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Centrifugal Pumps

Centrifugal Pumps

Centrifugal water pumps are one of the most common types of pumps. They are used in industrial and home applications from moving sewage to and from treatment plants to pulling water from a well or river into a home or cottage. Here is an overview of how these types of water pumps work and the different types of jobs they handle.

How do centrifugal pumps work?

These units work through a process called kinetic energy when pumping water and other fluids through a piping system. Centrifugal water pumps have an impeller inside of them that are often made out of rubber. The motor turns the impeller inside the unit. This, in turn, causes friction to build up to create a suction vacuum strong enough to pull water into it from a source like a river. The impeller then forces the fluid out into the pipes connected to the outlet on the unit. The force of the water entering the pipes will determine the amount of pressure in them.

What types of centrifugal units are available?

There are a number of different pumps available:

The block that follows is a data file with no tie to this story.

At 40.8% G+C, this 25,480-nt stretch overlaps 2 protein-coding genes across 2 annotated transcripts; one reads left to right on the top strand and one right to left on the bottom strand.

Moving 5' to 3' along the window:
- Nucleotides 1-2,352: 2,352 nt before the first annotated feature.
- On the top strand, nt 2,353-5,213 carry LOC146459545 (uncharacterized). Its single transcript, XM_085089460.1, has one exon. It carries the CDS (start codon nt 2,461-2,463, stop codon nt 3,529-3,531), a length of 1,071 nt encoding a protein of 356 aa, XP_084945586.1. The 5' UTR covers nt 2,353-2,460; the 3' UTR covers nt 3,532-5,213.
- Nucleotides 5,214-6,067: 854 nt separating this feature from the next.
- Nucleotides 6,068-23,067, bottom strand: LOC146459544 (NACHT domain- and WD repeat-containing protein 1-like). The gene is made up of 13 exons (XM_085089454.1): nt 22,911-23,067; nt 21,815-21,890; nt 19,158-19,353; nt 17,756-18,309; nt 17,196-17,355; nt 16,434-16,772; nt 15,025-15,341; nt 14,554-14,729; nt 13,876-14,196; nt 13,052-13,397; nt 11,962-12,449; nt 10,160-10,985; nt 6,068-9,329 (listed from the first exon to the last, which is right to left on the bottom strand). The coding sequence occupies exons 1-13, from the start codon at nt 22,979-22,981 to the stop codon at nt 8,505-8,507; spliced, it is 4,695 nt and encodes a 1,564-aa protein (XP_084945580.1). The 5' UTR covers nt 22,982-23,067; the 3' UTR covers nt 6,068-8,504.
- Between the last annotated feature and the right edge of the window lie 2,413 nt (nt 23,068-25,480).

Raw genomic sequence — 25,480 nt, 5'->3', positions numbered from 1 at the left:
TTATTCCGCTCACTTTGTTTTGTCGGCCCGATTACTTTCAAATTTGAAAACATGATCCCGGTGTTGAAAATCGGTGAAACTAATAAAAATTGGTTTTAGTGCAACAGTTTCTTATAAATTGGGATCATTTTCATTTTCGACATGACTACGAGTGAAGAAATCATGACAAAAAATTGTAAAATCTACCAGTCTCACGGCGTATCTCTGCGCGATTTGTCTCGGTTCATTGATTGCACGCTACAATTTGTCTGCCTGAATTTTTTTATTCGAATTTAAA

• Self-priming: In a regular unit, you typically have to prime it before fluid will flow properly through it. This means the casing of the water pump has to be filled with water before it is turned on. A regular water pump can also lose its prime and stop pumping if the casing gets too much air, gases, or vapors in it. The air, gases, and vapors need to be released before the water pump will work again. This is often done by physically opening a valve on the housing. A self-priming pump uses an air separation chamber to remove the gases and vapors bubbles from the liquid. This type of pump also has a priming chamber that holds fluids released into the priming chamber to re-prime the pump if it stops without having to do anything.
  • Vertical: Vertical water pumps are typically used in equipment like a parts washer or to pull water from a deep narrow well. These pumps don’t need much room to operate and work in high-temperature and high-pressure applications.
  • Jet: These are commonly used at homes or cottages because they are easy to install and don’t require a lot of overhead space. Jet pumps can be connected to a motor or engine needed to spin the impeller.
  • Froth: A froth water pump is typically used in the oil and gas, as well as pulp and paper industries. The impeller on these units is modified by drilling holes in it. This allows the air getting pulled into the system to escape through an expeller so it doesn’t lose its prime.
How do I choose?

You first need to determine how much liquid flow and pressure is needed for your situation. You also need to determine the amount of space and shape of the space that the unit will be stationed in.